The incidence of severe gastrointestinal illness due to eating undercooked or raw fish and seafood is rising, and CT is proving valuable in these patients. A group of Spanish radiologists have shared their clinical experiences.
Anisakiasis is a parasitosis with principally gastrointestinal involvement, associated with the ingesting of anisakis nematode larvae in undercooked fish or seafood. More than 90% of the approximately 20,000 yearly cases occur in Japan, but a rising trend has been observed in Europe and North America, according to Dr. Roberto Fornell-Pérez and colleagues at the Basurto University Hospital in Bilbao.
"The presence of different radiological signs makes it advisable to include anisakiasis in the differential diagnosis of acute abdomen," they wrote in an article posted on 13 November by Insights into Imaging. "Intestinal and multifocal involvement rates are greater than previously reported."
The symptoms are nonspecific, usually presenting as an acute abdominal condition of variable severity, and on occasion associated with allergic symptoms. The latency period of the ingestion of parasites and clinical manifestations is variable, depending on the affected area of the digestive tract, the researchers explained.
The interval in gastric involvement is usually less than 24 hours, but the interval in intestinal cases is usually greater (up to a week), which makes the association between the emergency conditions and the high-risk food difficult in carrying out the anamnesis.
"The diagnostic suspicion is oriented towards more common inflammatory conditions such as appendicitis, cholecystitis or diverticulitis," they pointed out. "Diagnostic certainty is provided by direct observation of the parasites in endoscopic tests or in surgery. However, in the context of a non-specific acute abdominal condition, it is frequent to turn to assessment by means of imaging tests."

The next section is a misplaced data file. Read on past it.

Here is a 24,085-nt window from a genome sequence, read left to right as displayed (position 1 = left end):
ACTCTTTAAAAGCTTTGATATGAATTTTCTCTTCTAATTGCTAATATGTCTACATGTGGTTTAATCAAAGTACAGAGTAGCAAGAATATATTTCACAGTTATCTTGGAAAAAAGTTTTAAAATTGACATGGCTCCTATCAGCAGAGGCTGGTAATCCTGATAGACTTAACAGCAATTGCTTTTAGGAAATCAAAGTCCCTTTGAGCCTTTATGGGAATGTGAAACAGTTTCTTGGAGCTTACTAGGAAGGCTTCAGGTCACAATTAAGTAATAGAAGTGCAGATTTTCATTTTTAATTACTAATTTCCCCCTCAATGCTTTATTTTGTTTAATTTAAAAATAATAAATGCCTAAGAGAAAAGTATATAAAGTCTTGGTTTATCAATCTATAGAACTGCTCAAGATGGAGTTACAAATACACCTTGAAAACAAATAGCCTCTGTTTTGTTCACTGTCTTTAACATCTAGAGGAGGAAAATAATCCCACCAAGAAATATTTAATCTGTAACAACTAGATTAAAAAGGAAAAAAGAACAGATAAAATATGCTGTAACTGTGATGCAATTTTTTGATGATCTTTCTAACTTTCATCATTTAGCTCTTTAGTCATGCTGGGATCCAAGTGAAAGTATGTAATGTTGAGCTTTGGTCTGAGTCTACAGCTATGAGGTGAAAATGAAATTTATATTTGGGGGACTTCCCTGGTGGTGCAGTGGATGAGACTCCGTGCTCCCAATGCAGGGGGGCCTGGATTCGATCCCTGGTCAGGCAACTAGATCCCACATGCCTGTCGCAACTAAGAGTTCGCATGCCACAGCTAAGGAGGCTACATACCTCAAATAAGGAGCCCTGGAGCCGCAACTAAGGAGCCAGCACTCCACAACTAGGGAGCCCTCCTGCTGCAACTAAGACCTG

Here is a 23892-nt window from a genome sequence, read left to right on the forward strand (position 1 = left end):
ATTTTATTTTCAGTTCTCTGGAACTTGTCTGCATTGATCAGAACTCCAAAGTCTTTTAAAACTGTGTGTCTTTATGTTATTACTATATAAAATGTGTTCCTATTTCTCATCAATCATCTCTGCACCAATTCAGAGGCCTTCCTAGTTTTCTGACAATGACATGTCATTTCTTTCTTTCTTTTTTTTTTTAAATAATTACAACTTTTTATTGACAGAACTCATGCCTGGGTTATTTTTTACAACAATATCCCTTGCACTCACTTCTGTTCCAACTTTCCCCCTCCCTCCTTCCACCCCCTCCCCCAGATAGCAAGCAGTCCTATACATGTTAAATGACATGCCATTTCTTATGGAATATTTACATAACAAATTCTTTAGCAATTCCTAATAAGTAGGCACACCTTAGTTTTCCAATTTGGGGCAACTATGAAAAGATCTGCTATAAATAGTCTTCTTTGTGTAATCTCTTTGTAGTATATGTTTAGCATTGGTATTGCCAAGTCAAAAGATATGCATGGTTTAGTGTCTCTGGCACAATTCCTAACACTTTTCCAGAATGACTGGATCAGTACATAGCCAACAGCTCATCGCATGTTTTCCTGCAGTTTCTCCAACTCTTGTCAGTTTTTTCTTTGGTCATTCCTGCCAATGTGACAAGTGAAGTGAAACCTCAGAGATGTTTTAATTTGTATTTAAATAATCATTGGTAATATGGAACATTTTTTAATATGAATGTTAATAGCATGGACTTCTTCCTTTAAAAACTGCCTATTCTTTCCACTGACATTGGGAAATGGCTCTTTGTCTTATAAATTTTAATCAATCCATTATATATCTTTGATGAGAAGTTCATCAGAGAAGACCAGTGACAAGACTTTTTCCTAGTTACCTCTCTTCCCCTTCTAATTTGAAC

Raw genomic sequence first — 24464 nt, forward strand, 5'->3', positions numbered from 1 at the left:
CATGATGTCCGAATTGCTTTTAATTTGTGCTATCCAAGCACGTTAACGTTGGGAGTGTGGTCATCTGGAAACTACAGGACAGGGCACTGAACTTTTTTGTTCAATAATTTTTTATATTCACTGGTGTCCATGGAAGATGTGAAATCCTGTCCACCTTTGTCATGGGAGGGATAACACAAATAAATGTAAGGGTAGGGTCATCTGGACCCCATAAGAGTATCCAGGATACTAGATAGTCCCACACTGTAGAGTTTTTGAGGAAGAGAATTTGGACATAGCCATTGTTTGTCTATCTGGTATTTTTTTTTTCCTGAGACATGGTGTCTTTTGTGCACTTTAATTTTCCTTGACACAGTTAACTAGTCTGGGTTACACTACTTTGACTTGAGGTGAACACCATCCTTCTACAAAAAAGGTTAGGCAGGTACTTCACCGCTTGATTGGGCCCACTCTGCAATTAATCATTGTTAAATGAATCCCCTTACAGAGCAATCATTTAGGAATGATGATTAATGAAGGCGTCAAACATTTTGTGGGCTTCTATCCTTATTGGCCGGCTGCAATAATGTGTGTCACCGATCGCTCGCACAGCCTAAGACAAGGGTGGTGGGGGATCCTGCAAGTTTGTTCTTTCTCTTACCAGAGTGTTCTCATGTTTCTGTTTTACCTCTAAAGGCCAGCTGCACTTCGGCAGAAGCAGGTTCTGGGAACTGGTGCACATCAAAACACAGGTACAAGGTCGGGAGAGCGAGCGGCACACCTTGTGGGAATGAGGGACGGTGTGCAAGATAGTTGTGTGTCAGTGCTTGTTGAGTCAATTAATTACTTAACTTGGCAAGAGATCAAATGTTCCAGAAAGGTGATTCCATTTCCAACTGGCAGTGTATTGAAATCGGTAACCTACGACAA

The posing of possible anisakiasis through radiological findings could be key in guiding the clinician in unsuspected cases, mainly in intestinal cases, given the nonspecific clinical manifestations and the longer time transpired from contamination, they added.
Key findings and analysis
At Basurto University Hospital, 231 cases of acute abdominal condition were diagnosed as gastrointestinal anisakiasis between January 2010 and December 2021. Emergency radiological studies were carried out in 144 patients, of whom 75 were women. The mean age was nearly 54 (range 15 to 94).
A simple abdominal x-ray was performed in 129 cases, abdominopelvic ultrasound in 43 cases, and abdominopelvic CT in 111 cases. Of that total, 108 patients had either abdominal plain films and ultrasound (37) or abdominal plain films and CT (96), while 21 patients had abdominal plain films as the only imaging test. Both ultrasound and CT were performed in 31 of the cases, whereas 25 patients received all three imaging tests.
As for the endoscopic studies, gastroscopy was performed one to five days after admittance in nine cases of gastric involvement (two with visible parasites, seven with mild inflammatory changes; mean 2.7 days) and five cases with exclusively intestinal involvement through imaging (three with mild gastric inflammatory changes, two normal [ranging from 0 to six days]; mean 2.4 days). In another six cases, a colonoscopy was performed (two with mild inflammatory changes, four normal [ranging from two to five days]; mean 3.7 days).
Surgery was chosen in only one case due to an obstruction of an undetermined cause, observing erythematous petechial spotting in the ileum as the only finding.
"In the cases of gastric involvement, in CT in decreasing order, wall stratification, wall thickening, perienteric fat stranding and ascitic fluid are predominant," the team wrote. "On the other hand, in the intestinal cases, the wall thickening, fat stranding, engorgement of the adjacent mesenteric vessels and ascitic fluid were more frequent. Furthermore, the ultrasound in intestinal cases showed with greater frequency ascitic fluid and wall thickening."
You can read the full article here.